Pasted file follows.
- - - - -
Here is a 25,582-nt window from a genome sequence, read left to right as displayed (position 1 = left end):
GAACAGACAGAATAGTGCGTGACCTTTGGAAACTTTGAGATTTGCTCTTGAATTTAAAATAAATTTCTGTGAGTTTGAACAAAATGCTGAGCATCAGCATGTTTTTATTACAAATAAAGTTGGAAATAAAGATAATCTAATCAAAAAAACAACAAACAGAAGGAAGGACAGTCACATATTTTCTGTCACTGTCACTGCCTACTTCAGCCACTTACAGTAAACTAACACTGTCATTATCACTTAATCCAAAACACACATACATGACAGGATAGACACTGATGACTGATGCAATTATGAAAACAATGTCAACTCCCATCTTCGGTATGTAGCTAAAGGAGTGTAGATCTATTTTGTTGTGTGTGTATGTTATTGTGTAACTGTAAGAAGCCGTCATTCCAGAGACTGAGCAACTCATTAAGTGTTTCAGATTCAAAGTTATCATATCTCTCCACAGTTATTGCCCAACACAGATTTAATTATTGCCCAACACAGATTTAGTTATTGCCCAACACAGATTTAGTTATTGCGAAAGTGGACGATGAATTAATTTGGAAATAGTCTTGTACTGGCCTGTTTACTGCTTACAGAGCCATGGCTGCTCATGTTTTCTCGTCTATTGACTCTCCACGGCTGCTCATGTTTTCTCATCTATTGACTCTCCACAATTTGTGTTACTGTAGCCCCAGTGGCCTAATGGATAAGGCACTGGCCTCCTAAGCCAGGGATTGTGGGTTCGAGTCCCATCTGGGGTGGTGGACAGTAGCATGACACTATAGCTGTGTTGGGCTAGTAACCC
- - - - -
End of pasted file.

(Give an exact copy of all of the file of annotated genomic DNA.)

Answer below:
Here is a 25,582-nt window from a genome sequence, read left to right as displayed (position 1 = left end):
GAACAGACAGAATAGTGCGTGACCTTTGGAAACTTTGAGATTTGCTCTTGAATTTAAAATAAATTTCTGTGAGTTTGAACAAAATGCTGAGCATCAGCATGTTTTTATTACAAATAAAGTTGGAAATAAAGATAATCTAATCAAAAAAACAACAAACAGAAGGAAGGACAGTCACATATTTTCTGTCACTGTCACTGCCTACTTCAGCCACTTACAGTAAACTAACACTGTCATTATCACTTAATCCAAAACACACATACATGACAGGATAGACACTGATGACTGATGCAATTATGAAAACAATGTCAACTCCCATCTTCGGTATGTAGCTAAAGGAGTGTAGATCTATTTTGTTGTGTGTGTATGTTATTGTGTAACTGTAAGAAGCCGTCATTCCAGAGACTGAGCAACTCATTAAGTGTTTCAGATTCAAAGTTATCATATCTCTCCACAGTTATTGCCCAACACAGATTTAATTATTGCCCAACACAGATTTAGTTATTGCCCAACACAGATTTAGTTATTGCGAAAGTGGACGATGAATTAATTTGGAAATAGTCTTGTACTGGCCTGTTTACTGCTTACAGAGCCATGGCTGCTCATGTTTTCTCGTCTATTGACTCTCCACGGCTGCTCATGTTTTCTCATCTATTGACTCTCCACAATTTGTGTTACTGTAGCCCCAGTGGCCTAATGGATAAGGCACTGGCCTCCTAAGCCAGGGATTGTGGGTTCGAGTCCCATCTGGGGTGGTGGACAGTAGCATGACACTATAGCTGTGTTGGGCTAGTAACCC